Plus, the Queen’s daughter, Princess Anne, had the opportunity to give her kids royal titles but declined. Here’s why.
The youngest child of Prince William and Kate Middleton wouldn’t have been bestowed a royal title when he was born if it wasn’t for his grandmother.
According to Hello! Magazine (by way of Daily Express), a 1917 law that dates back to King George V states that only the first grandson of Prince Charles would be granted an official royal title (which would be Prince George). But the Queen took legal action and had that law changed.
Had it been enforced, two-year-old Prince Louis and his older sister Charlotte would have been known as “royal” and “lady” instead of the more regal “prince” and “princess.”
The Queen’s legal action also ended another antiquated rule: that sons trump daughters in the line of succession, which means that Louis would have been fourth in line for the throne and Charlotte would have been bumped down to fifth.
The Queen’s intervention also means that her daughter, Princess Anne, could have given her children royal titles as well, but she declined. Anne’s husband, Mark Philips, also rejected the title of “earl” before their wedding.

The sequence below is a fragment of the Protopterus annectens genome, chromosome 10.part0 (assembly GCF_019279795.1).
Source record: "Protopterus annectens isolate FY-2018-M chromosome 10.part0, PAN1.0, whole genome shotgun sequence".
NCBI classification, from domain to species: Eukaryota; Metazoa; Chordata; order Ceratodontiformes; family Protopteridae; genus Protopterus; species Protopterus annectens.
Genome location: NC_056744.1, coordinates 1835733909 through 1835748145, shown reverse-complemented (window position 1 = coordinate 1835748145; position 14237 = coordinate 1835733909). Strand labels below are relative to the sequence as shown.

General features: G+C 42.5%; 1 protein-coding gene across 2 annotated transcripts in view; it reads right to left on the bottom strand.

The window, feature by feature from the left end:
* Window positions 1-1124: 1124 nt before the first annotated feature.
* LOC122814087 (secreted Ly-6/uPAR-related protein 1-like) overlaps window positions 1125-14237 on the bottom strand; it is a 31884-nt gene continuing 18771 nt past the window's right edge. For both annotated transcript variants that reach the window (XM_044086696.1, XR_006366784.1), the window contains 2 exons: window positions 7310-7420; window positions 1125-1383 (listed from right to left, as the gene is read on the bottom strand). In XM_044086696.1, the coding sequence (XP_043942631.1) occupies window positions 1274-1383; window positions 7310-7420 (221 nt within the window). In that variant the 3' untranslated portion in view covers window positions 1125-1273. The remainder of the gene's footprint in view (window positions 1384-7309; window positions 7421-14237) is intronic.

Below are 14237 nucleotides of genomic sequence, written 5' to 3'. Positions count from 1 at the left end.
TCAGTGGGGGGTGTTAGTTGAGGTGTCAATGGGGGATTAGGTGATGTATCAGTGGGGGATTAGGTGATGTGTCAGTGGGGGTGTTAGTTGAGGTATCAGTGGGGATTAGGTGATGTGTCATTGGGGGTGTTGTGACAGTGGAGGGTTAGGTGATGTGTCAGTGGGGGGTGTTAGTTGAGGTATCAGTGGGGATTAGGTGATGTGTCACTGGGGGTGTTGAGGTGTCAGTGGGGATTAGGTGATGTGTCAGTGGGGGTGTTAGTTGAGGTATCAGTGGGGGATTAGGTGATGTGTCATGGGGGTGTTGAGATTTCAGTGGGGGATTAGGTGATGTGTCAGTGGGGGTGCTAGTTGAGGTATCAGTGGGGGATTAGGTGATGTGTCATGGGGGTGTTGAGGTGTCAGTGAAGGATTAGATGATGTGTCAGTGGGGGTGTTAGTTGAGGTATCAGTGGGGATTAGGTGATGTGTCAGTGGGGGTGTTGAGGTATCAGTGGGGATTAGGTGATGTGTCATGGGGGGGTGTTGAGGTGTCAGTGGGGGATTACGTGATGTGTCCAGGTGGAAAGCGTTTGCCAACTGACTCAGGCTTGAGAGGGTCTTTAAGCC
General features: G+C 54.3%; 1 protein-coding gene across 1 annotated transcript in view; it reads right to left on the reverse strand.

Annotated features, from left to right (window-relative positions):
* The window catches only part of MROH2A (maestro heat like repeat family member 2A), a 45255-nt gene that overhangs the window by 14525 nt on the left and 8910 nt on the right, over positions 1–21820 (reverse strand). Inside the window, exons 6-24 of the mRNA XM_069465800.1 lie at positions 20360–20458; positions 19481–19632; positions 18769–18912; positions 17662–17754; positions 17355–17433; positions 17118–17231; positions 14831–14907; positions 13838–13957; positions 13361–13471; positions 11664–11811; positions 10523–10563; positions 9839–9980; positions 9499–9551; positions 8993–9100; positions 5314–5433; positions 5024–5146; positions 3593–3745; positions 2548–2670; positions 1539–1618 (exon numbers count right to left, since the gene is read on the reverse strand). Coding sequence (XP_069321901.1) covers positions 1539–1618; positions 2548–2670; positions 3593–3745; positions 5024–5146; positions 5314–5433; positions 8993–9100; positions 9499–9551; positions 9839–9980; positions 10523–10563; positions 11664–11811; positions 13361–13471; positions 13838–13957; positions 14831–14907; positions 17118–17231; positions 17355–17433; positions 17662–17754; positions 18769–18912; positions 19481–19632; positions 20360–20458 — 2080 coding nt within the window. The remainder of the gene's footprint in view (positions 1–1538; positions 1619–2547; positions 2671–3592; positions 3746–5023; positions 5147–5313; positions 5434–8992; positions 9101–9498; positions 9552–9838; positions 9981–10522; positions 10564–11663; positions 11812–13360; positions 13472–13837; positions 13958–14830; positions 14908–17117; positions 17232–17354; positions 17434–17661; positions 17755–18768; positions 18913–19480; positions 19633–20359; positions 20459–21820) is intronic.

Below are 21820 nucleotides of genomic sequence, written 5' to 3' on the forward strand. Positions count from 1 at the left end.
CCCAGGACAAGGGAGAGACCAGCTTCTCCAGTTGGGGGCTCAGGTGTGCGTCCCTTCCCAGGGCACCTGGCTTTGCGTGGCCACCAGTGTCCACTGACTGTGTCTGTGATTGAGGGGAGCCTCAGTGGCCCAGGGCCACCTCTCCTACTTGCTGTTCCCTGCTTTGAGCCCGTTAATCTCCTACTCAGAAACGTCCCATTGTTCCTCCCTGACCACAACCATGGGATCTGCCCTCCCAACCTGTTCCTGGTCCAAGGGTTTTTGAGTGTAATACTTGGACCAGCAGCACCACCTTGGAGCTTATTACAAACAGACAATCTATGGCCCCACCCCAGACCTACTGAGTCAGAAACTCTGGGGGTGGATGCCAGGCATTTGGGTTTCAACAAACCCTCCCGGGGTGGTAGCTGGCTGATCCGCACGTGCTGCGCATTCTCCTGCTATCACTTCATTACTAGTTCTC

Prince Harry and Meghan Markle’s son, Archie, was entitled to be styled as the Earl of Dumbarton. But because his dad wants his kid to have a chance at a “normal” life, little Archie is formally known as Master Archie Harrison Mountbatten-Windsor.
Kate is not referred to as “princess” for a completely different reason. According to the Daily Express, the reason that Kate isn’t known as “Her Royal Highness Princess Catherine” is pretty simple: it’s not the highest ranking title. The Duchess of Cambridge is a higher rank that many princess titles (such as Princess Eugenie, the daughter of Prince Andrew, who is not higher ranking that Kate).
Now, if Prince William were to become the prince of a principality, say, replacing his father as the Prince of Wales, Kate could decide to take the title of princess, becoming Catherine, Princess of Wales. But just like her mother-in-law, Camilla, she may choose to stick with the title of Duchess, even though it doesn’t sound as cool to us commoners.